I had one for about 5 years. Got my feet wet milling with it, and tarted it up with some good mods. i eventually ran across a good Bridgeport, and need to move the Mill-Drill. It was a space consideration, I would like to have kept it, it was a great drill press. I would say that one like I had RF-40, woud be a great way to start. As many of us know, it's pretty easy to get a ton of money tied up in tooling. The best part was, for me, I moved my tooling to the new BP. I should take this opportunity to quote Sir John and say, the P.O.S. Bridgy. RIP John.
                          I cut it off twice; it's still too short
                          Oregon, USA

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                          • #14
                            So many? Are there really that many? Or just several models that are "badged" by different importers?

                            As for the sizes, there are many reasons why a small mill-drill may be ideal for some of us. First, there is the price thing and CCWKen said it well with his "And stay married" remark. I am in that group of home shop machinists who has to consider every penny spent. I certainly am not now nor have I ever been in a position to spend $5K or more on a milling machine. I do have what I consider a fair sized machine of the RF-45, square column type. But before that I did a lot of work for decades with my Unimat, including making small parts using it as a mill-drill. And if you think that you can not do serious work in an envelope that is around 1" x 2" x 3", think again. More than once I made a part for my employer that saved hundreds and perhaps thousands in repair costs. These parts only need to work, they do not need to be big.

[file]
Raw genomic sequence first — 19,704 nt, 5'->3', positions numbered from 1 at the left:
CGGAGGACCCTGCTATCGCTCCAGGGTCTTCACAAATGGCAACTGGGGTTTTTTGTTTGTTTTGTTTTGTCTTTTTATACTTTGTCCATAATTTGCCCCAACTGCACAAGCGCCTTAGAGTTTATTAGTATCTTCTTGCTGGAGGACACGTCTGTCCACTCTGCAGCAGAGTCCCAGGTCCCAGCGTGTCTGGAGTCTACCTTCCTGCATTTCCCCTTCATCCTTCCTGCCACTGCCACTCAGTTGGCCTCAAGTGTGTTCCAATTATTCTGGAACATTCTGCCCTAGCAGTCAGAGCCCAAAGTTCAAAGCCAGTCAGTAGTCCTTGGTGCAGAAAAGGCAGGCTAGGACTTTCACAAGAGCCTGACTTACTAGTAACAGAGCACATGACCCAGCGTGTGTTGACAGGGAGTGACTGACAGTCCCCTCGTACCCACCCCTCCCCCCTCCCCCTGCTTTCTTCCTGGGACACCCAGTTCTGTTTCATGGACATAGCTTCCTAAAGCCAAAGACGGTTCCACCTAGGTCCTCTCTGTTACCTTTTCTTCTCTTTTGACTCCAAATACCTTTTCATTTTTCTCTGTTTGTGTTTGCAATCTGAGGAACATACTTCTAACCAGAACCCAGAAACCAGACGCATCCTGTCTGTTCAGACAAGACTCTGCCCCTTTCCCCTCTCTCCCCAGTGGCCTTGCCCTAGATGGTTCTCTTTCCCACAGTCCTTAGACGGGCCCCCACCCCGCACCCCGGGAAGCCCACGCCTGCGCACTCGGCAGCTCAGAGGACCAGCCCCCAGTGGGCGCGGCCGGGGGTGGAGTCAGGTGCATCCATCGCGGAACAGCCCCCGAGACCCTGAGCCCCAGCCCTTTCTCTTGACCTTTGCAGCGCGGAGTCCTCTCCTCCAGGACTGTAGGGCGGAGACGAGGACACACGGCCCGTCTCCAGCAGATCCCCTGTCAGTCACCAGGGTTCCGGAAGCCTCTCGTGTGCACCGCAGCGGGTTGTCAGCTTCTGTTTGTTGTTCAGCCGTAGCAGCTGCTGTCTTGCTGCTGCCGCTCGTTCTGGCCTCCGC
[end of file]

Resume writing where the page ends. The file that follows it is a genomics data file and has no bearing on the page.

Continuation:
Another reason for small machines is space. My present, and probably my final shop is in my two car sized garage, about 500 square feet. My previous shop was in a trailer. In both situations space was at a premium. In both cases I do/did not have a lot of land on which I could build a larger shop like some here have done. My shop will remain at it's present size unless I steal the laundry room from my wife's use. So every square inch is valuable.

                            Finally, some of us will never make anything really large. There are shops that are dedicated to another hobby, like model railroading. The parts for a model train, even a fairly large scale one like O gauge, are just not that large. There is no need for a ten foot long shaft or a wheel that is three feet in diameter.

                            I say that each of us should look to the type and size of machines that suit our different needs. There is no, single "right" size mill or lathe or drill press or saw or whatever.